Stage 4 is when the hired manager is a proper businessman capable of transforming the team. He/she can identify the non-performers and work towards motivating them as opposed to just removing them from the team. A stage 3 manager only hires and fires; a stage 4 manager transforms. They can play with the cards that they’ve been dealt with and make the most out of what may have been a less than the desired hand.
There are 3 key changes that the stage 4 manager does. He/she establishes a do or die culture while celebrating the entire sales team, establishes a selling process, and provides the tools needed for the team to do what’s necessary.
As a sales manager, you would like to be at stage four of the evaluation. Besides people skills, you would need to be skilful in crunching numbers to measure your team’s performance.
Key skills of a Sales manager
- Coaching: Every individual within a sales team is different. Everyone has different levels of motivation and different motivations. It is the sales manager’s responsibility to coach each individual to perform at a minimum level and make an A+ team out of an A-team.
- Horses for courses: good sales managers understand every individual is different. They don’t always measure everyone’s success on a similar matrix. They know sales are complex and require different skills. As per Brandon Rigoni, Ph.D., and Jim Asplund article on Haward Business Review 90% of managers that implemented this strategy saw huge gains in the following areas.
- 10%-19% increase in sales
- 14%-29% increase in profit
- 3%-7% increase in customer engagement
- 9%-15% increase in engaged employees
- 6- to 16-point decrease in turnover (in low-turnover organizations)
- 26- to 72-point decrease in turnover (in high-turnover organizations)
- 22%-59% decrease in safety incidents
- Motivation: When it comes to motivation no other team requires it more than the sales team. Considering the sales team is the actual bread earner for the entire company, they always need to be motivated and outperform expectations. A good sales manager knows how to motivate his team under all circumstances.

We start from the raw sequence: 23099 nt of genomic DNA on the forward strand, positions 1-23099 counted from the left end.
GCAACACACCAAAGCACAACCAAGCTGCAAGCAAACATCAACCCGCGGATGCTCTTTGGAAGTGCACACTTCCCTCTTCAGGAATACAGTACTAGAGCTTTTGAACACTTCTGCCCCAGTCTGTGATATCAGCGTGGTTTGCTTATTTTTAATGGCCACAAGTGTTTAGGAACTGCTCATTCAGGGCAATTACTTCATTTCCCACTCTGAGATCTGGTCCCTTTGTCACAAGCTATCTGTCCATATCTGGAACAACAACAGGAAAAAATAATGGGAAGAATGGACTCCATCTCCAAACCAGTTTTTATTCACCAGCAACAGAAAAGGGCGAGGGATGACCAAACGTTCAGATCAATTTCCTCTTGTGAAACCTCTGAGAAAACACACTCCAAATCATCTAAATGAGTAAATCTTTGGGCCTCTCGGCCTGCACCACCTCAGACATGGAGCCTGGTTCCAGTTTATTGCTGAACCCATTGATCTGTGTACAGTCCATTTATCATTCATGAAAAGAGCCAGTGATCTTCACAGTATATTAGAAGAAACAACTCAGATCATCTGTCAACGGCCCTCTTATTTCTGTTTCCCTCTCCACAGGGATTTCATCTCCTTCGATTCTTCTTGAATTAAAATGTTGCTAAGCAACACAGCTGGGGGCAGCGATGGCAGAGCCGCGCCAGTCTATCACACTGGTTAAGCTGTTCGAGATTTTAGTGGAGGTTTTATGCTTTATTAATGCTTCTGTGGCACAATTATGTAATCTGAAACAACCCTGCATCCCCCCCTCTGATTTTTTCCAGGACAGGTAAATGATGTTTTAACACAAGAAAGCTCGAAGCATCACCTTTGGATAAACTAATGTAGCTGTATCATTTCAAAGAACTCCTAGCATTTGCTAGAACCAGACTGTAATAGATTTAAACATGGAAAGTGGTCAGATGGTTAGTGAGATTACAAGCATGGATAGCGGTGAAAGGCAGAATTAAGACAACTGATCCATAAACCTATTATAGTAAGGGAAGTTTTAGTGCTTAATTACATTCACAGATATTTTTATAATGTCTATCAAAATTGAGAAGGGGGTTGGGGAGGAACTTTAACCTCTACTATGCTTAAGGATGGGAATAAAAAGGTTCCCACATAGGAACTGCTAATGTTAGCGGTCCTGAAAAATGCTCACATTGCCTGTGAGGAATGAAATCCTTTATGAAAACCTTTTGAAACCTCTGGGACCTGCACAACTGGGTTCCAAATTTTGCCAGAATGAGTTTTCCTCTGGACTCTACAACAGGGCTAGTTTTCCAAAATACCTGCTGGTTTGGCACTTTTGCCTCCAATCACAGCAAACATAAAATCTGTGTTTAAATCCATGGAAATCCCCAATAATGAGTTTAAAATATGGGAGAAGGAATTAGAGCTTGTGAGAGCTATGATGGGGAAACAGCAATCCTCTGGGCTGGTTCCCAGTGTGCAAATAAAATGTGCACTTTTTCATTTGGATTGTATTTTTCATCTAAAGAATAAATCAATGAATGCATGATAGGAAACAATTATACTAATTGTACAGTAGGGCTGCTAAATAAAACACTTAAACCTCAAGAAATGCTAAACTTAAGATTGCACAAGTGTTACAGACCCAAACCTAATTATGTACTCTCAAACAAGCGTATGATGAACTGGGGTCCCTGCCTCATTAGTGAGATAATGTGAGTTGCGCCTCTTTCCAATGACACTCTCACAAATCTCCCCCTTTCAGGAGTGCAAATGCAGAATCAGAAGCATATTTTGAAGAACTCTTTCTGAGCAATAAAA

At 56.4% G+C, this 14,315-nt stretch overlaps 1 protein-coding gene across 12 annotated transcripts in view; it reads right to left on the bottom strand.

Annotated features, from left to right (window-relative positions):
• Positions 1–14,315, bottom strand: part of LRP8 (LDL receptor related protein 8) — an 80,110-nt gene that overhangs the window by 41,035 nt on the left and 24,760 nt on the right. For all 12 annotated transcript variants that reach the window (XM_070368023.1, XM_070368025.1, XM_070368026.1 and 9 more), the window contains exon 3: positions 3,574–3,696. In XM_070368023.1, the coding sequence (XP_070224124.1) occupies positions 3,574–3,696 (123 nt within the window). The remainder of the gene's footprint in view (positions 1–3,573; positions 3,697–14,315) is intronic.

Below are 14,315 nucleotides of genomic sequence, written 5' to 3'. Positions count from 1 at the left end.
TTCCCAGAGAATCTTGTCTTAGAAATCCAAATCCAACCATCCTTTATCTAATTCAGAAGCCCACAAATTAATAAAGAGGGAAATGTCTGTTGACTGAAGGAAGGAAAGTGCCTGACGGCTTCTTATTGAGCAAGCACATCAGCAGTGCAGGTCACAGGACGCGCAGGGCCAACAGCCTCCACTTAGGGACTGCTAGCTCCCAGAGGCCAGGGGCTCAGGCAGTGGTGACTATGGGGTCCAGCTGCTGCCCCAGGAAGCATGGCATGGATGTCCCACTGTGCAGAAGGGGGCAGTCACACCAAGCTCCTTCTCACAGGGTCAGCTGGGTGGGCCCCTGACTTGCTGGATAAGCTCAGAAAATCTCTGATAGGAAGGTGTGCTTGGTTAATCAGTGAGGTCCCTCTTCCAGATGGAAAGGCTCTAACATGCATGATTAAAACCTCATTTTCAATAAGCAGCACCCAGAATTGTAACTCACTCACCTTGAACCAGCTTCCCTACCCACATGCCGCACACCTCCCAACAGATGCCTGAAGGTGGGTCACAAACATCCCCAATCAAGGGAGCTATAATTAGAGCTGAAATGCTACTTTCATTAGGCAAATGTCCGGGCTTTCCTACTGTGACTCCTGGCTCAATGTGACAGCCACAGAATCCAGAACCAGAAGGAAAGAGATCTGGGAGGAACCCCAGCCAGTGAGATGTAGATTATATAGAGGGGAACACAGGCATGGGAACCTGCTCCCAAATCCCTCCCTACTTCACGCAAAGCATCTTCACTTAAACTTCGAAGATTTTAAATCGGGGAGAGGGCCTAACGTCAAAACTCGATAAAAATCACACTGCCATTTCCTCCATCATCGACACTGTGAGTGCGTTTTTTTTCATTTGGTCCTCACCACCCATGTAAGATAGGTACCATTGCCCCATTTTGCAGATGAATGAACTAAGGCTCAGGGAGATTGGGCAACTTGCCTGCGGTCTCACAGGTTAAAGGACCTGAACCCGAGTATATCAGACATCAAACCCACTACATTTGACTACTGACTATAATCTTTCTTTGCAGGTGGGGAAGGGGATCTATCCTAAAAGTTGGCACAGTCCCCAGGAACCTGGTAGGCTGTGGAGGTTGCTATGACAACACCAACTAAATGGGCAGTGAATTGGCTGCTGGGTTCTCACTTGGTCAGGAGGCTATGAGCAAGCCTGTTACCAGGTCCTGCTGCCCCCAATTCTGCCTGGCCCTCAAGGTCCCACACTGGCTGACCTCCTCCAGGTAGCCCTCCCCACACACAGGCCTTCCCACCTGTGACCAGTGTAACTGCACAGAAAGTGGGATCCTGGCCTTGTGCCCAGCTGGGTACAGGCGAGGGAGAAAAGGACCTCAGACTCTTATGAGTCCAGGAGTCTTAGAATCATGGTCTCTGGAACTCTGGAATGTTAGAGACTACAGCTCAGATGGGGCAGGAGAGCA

- Communication: Communicating your thoughts to your team is the basis of all other skills mentioned. Unless you can communicate effectively with your team you cannot motivate or coach your team. As per Anil Semwal, “It would be difficult to effectively engage with your team unless you can both listen to them and share your mind with your team”
- Loyalty: A sales manager who is loyal to his work and his team would definitely get a lot of respect from his team which in turn will result in better performance by each individual. Team members look up to trustworthy and loyal leaders to encourage themselves. A Loyal sales manager would always fight for the best and stand by his team in tough times. Getting your hands dirty with the team wins their trust in you.
- Analytical skills: Without a doubt, new age Sales Managers need great analytical skills. They cannot just take decisions based on rumors. Sales Managers should be able to crunch out numbers to make decisions whether it be to measure your team’s performance or to calculate profitability.
Technology as an aid